RECORD MACHINE TOOL CO v. PAGEMAN HOLDING CORP

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District Court of Appeal, Second District, Division 2, California.

RECORD MACHINE & TOOL CO. v. PAGEMAN HOLDING CORP.*

Civ. 19414.

Decided: May 26, 1953

Max Tendler and Olin N. MacKay, Los Angeles, for appellant. Fred N. Howser, Arcadia, for respondent.

From a judgment in favor of plaintiff after trial before the court without a jury in an action for (1) declaratory relief, (2) an accounting, and to require defendant, in accordance with the terms of a contract with plaintiff to convey title to certain property, to deposit in an escrow the necessary documents, in compliance with the terms of such contract, defendant appeals.

In April, 1946, plaintiff and defendant entered into a conditional sales contract by the terms of which defendant agreed to sell to plaintiff certain real and personal property; also five United States letters patent, for the sum of $100,000, payable as follows: ‘The sum of Ten Thousand Dollars ($10,000.00) upon the execution of this agreement, the receipt of which is hereby acknowledged (same having been paid under option to purchase), and the sum of One Thousand Dollars ($1,000.00) or more plus interest at the rate of four percent (4%) per annum upon the unpaid balance on the first (1st) day of each and every month commencing on the first (1st) day of June, 1947, and continuing until the full amount of the purchase price has been paid.’

Plaintiff in due time, not being in default under the terms of his contract, offered to pay the balance due and demanded performance by defendant. Defendant has failed to perform and in fact is unable to deliver part of the material consideration for the contract as will hereinafter appear.

The Honorable Leon T. David, the trial judge, prepared and filed an opinion which fully sets forth the facts, defendant's contentions on appeal and the law applicable thereto. Since we have reached the same conclusions as the learned trial judge no useful purpose would be served by our rephrasing the opinion prepared by Judge David. Therefore we adopt the same with minor modifications:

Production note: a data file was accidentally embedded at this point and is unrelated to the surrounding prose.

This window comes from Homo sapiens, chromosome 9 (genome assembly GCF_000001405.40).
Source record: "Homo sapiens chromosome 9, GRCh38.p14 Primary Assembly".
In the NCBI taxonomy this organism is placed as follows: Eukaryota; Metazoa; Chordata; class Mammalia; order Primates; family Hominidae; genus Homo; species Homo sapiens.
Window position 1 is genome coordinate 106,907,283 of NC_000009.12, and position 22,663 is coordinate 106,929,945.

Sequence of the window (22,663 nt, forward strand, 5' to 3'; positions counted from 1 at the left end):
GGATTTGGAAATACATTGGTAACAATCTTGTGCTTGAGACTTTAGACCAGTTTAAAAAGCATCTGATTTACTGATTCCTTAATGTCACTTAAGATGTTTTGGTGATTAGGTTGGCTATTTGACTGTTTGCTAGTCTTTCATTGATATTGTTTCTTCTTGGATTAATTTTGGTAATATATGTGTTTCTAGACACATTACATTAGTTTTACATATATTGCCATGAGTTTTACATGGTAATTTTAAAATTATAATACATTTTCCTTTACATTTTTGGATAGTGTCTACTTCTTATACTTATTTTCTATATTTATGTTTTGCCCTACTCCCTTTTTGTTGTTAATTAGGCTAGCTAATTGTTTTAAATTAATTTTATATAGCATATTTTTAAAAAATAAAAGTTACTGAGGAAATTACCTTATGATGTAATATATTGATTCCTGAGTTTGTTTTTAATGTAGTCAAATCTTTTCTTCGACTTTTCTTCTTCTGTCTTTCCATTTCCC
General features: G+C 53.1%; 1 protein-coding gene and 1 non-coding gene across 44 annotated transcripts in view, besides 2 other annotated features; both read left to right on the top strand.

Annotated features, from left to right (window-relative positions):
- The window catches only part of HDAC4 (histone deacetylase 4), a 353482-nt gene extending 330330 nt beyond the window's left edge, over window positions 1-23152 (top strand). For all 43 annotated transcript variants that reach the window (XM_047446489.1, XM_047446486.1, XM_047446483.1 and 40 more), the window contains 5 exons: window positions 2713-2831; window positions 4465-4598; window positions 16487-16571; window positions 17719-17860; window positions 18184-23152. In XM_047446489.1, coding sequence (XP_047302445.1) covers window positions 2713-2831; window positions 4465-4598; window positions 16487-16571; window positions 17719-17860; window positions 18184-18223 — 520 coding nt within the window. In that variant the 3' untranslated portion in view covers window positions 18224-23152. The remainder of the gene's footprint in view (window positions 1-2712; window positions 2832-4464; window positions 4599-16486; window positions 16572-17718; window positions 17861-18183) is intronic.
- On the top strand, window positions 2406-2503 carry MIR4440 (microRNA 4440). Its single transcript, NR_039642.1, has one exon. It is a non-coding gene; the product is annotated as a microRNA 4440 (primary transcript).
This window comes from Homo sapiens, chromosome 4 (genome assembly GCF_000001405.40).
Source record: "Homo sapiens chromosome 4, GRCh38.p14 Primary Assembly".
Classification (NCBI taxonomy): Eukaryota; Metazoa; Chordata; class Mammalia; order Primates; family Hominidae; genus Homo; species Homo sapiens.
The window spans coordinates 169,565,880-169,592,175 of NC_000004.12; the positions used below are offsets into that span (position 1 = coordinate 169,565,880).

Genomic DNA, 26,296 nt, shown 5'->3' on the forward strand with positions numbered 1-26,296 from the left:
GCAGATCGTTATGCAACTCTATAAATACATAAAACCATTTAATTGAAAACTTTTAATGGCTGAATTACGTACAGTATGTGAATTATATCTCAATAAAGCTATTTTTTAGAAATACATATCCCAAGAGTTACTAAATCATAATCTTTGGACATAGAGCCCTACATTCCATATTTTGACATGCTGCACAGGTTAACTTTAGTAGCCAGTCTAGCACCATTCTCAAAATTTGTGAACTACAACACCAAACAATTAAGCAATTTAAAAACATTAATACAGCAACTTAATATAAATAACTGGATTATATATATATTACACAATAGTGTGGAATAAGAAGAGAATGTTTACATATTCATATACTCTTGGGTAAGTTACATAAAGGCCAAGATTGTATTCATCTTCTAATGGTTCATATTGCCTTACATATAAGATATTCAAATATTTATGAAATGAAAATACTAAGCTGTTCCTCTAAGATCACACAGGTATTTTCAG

‘On or about August 23, 1951, plaintiff purported to make a tender in full payment and satisfaction of its then existing obligation under a contract with defendant entered into on April 16, 1947, demanding performance by the defendant.

‘As of that date, and now, the defendant corporation was not the owner of the letters patents #2133022, 2151347, 2151348, 2155040 and 2215264. Although in a position to speedily acquire the others, it is established that prior to the date of the contract and ever since, the exclusive license to manufacture, use and sell drill bits under patent 2133022 had been ceded away to another, and defendant cannot be or at least has not been, able to perform. The defendant is in a position to make the required conveyances, etc. otherwise.

‘Because of such disability to perform, plaintiff seeks a declaration of its rights, pointing out that further payments by it under the contract will damage it, since defendant will not be able to perform when payments are made in entirety. Likewise, it is prayed that an accounting be had to determine the balance due; that defendant be ordered to deposit in escrow the necessary documents required for performance, to be delivered to plaintiff when plaintiff pays such balance into escrow.